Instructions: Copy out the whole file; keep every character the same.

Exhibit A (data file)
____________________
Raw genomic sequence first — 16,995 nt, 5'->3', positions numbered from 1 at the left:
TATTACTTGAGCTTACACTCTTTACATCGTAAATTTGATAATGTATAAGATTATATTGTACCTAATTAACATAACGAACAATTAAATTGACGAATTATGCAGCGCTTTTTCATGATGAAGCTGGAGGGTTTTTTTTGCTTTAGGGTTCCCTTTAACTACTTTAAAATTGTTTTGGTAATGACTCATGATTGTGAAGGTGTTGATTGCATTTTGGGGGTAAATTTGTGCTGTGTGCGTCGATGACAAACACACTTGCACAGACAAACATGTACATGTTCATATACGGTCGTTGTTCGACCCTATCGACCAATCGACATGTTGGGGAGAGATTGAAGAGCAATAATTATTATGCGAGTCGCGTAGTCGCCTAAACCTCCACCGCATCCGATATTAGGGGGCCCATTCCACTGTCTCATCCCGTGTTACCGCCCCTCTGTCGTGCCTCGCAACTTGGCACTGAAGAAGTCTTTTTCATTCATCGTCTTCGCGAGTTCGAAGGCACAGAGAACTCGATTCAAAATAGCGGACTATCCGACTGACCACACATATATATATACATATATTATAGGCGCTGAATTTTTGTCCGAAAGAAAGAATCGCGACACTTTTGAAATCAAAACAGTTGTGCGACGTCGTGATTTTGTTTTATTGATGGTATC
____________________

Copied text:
Raw genomic sequence first — 16,995 nt, 5'->3', positions numbered from 1 at the left:
TATTACTTGAGCTTACACTCTTTACATCGTAAATTTGATAATGTATAAGATTATATTGTACCTAATTAACATAACGAACAATTAAATTGACGAATTATGCAGCGCTTTTTCATGATGAAGCTGGAGGGTTTTTTTTGCTTTAGGGTTCCCTTTAACTACTTTAAAATTGTTTTGGTAATGACTCATGATTGTGAAGGTGTTGATTGCATTTTGGGGGTAAATTTGTGCTGTGTGCGTCGATGACAAACACACTTGCACAGACAAACATGTACATGTTCATATACGGTCGTTGTTCGACCCTATCGACCAATCGACATGTTGGGGAGAGATTGAAGAGCAATAATTATTATGCGAGTCGCGTAGTCGCCTAAACCTCCACCGCATCCGATATTAGGGGGCCCATTCCACTGTCTCATCCCGTGTTACCGCCCCTCTGTCGTGCCTCGCAACTTGGCACTGAAGAAGTCTTTTTCATTCATCGTCTTCGCGAGTTCGAAGGCACAGAGAACTCGATTCAAAATAGCGGACTATCCGACTGACCACACATATATATATACATATATTATAGGCGCTGAATTTTTGTCCGAAAGAAAGAATCGCGACACTTTTGAAATCAAAACAGTTGTGCGACGTCGTGATTTTGTTTTATTGATGGTATC